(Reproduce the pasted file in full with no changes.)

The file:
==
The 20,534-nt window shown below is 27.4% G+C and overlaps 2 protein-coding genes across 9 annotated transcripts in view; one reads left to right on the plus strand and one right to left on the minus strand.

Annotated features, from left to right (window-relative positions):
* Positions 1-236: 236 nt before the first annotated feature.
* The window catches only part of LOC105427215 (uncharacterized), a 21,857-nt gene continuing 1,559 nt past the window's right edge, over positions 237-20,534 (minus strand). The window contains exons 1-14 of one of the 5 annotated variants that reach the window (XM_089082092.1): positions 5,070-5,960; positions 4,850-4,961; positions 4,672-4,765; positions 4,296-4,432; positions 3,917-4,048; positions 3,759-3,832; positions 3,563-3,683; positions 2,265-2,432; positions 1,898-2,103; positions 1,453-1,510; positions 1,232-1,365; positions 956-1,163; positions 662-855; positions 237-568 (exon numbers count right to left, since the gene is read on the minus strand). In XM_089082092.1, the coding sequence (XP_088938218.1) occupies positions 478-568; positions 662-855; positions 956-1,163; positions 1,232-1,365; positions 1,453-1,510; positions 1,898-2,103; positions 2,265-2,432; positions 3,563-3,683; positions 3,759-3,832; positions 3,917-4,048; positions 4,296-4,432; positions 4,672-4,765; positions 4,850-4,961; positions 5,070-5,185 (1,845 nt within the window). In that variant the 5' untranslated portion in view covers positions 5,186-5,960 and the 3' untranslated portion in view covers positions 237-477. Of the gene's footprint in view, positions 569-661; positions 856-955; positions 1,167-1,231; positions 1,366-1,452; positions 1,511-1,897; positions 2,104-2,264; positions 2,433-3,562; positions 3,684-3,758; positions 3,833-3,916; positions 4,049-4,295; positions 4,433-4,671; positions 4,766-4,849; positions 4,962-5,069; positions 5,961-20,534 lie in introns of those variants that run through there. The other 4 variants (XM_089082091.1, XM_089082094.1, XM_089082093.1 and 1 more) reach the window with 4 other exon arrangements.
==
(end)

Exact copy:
The 20,534-nt window shown below is 27.4% G+C and overlaps 2 protein-coding genes across 9 annotated transcripts in view; one reads left to right on the plus strand and one right to left on the minus strand.

Annotated features, from left to right (window-relative positions):
* Positions 1-236: 236 nt before the first annotated feature.
* The window catches only part of LOC105427215 (uncharacterized), a 21,857-nt gene continuing 1,559 nt past the window's right edge, over positions 237-20,534 (minus strand). The window contains exons 1-14 of one of the 5 annotated variants that reach the window (XM_089082092.1): positions 5,070-5,960; positions 4,850-4,961; positions 4,672-4,765; positions 4,296-4,432; positions 3,917-4,048; positions 3,759-3,832; positions 3,563-3,683; positions 2,265-2,432; positions 1,898-2,103; positions 1,453-1,510; positions 1,232-1,365; positions 956-1,163; positions 662-855; positions 237-568 (exon numbers count right to left, since the gene is read on the minus strand). In XM_089082092.1, the coding sequence (XP_088938218.1) occupies positions 478-568; positions 662-855; positions 956-1,163; positions 1,232-1,365; positions 1,453-1,510; positions 1,898-2,103; positions 2,265-2,432; positions 3,563-3,683; positions 3,759-3,832; positions 3,917-4,048; positions 4,296-4,432; positions 4,672-4,765; positions 4,850-4,961; positions 5,070-5,185 (1,845 nt within the window). In that variant the 5' untranslated portion in view covers positions 5,186-5,960 and the 3' untranslated portion in view covers positions 237-477. Of the gene's footprint in view, positions 569-661; positions 856-955; positions 1,167-1,231; positions 1,366-1,452; positions 1,511-1,897; positions 2,104-2,264; positions 2,433-3,562; positions 3,684-3,758; positions 3,833-3,916; positions 4,049-4,295; positions 4,433-4,671; positions 4,766-4,849; positions 4,962-5,069; positions 5,961-20,534 lie in introns of those variants that run through there. The other 4 variants (XM_089082091.1, XM_089082094.1, XM_089082093.1 and 1 more) reach the window with 4 other exon arrangements.